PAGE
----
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#15 User is offline   MINI 

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Posted 18 May 2018 - 09:54 AM

View PostAlan Thomas, on 17 May 2018 - 05:49 PM, said:

Mini I would hate to think that the ACC is creating an artificially complex situation for you when the legislation does not call for anything other than what I have described.

I still cannot grasp which section you are actually looking at because what you have quoted does not resemble what the current legislation states. This leads me to believe that you are looking at something else. Perhaps you could be so kind as to clarify so as other readers do not become confused.


Section 48 of the 2001 ACC Act Reprint as at the 1st January 2018.

Mini
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#16 User is offline   Alan Thomas 

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Posted 18 May 2018 - 10:30 AM

View PostMINI, on 18 May 2018 - 09:54 AM, said:

Section 48 of the 2001 ACC Act Reprint as at the 1st January 2018.

Mini


Mini you have quoted section 52/3 which did not relate to the actual legislation. I asked for clarification and now you are quoting section 48 which also does not tie in with what you have quoted. But you should look at your original posting in order that this thread gets put back on the tracks.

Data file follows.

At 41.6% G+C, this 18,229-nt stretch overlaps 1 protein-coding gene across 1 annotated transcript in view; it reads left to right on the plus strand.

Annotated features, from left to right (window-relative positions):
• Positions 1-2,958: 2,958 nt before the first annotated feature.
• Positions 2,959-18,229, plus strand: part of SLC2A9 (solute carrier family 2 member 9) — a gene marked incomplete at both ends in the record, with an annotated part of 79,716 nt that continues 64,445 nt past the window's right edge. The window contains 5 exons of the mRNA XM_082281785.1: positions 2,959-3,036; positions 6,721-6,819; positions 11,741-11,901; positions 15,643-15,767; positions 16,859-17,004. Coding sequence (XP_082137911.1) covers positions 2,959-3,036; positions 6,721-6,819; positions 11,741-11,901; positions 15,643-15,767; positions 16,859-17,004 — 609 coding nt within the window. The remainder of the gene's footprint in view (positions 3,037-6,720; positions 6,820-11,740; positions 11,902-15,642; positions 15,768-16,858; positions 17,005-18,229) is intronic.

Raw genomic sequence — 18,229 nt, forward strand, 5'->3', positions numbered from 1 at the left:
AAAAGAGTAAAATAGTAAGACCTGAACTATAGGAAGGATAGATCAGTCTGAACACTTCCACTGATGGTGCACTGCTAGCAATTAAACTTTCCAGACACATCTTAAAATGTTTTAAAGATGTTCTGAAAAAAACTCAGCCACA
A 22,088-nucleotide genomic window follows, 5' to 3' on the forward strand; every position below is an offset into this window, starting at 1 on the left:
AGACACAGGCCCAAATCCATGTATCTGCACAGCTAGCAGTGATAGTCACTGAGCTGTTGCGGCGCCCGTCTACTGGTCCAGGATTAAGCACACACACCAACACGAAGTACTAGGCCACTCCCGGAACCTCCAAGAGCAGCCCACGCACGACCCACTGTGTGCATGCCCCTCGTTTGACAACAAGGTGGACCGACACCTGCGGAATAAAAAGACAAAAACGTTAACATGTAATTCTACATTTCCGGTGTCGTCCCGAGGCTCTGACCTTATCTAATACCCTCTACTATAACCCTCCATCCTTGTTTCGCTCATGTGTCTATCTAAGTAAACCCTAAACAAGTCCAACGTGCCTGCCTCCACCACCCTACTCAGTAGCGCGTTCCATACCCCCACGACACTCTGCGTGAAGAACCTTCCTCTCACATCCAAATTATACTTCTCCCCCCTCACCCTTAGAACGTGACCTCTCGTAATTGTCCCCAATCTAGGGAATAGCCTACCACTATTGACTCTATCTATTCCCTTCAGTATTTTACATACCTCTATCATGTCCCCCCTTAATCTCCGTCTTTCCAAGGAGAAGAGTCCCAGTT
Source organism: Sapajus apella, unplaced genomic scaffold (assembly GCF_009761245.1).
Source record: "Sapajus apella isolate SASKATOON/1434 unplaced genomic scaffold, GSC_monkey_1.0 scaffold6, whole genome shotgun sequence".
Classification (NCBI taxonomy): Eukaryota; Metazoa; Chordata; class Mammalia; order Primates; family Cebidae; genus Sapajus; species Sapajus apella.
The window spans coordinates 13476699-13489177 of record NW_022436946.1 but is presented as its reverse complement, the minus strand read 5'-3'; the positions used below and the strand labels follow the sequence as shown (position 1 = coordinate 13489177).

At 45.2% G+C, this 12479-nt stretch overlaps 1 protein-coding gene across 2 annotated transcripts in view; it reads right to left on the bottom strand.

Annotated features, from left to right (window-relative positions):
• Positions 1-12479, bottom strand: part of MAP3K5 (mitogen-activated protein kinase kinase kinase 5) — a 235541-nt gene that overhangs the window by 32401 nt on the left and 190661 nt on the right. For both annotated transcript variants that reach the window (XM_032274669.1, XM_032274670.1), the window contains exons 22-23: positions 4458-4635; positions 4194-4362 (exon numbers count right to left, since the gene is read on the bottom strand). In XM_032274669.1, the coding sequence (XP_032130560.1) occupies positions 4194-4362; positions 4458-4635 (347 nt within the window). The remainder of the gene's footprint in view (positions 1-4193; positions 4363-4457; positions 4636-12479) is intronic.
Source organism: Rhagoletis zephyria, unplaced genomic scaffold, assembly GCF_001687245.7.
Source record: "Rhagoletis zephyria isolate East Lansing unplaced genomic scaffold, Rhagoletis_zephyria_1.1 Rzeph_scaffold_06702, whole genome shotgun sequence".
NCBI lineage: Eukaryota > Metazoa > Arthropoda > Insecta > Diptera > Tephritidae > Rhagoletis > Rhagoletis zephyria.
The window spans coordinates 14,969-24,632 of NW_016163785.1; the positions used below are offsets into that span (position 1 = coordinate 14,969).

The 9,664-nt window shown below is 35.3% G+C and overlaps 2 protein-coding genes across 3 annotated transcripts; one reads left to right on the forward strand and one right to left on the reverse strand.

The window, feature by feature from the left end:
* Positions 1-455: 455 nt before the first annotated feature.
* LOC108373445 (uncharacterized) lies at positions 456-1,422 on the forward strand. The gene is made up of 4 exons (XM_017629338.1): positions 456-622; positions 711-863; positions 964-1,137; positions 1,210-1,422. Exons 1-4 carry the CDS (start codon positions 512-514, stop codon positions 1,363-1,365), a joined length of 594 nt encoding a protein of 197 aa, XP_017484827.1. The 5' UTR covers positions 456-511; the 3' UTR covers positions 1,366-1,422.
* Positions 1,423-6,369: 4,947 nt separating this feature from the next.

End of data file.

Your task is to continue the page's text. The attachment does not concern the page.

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#17 User is offline   anonymousey 

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Posted 18 May 2018 - 12:03 PM

I have pasted the section for you that you referenced Mini :)


Apologies I have not been posting in here lately Mini ... I have been caught up with other things ... and then when I do finally manage a free moment to come here for a read .... it just is sometimes exhausting to wade through all incessant blagging and lies being upchucked ad nauseum :wacko:

Quote

48
Person to lodge claim for cover and entitlement


A person who wishes to claim under this Act must lodge a claim with the Corporation for—
(a)
cover for his or her personal injury; or
(b}
cover, and a specified entitlement, for his or her personal injury; or
(c}
a specified entitlement for his or her personal injury, once the Corporation has accepted the person has cover for the personal injury.
Compare: 1998 No 114 s 54

http://www.legislati....html#DLM100973

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#18 User is offline   Alan Thomas 

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Posted 18 May 2018 - 01:11 PM

View PostMINI, on 15 May 2018 - 09:27 AM, said:

Section 52/3 looks interesting considering that is exactly what my c/m didn't tell me (to put application in writing), in 1998 after I asked her orally if I was entitled to w/c. When I left work because of Physical injury and mental injury.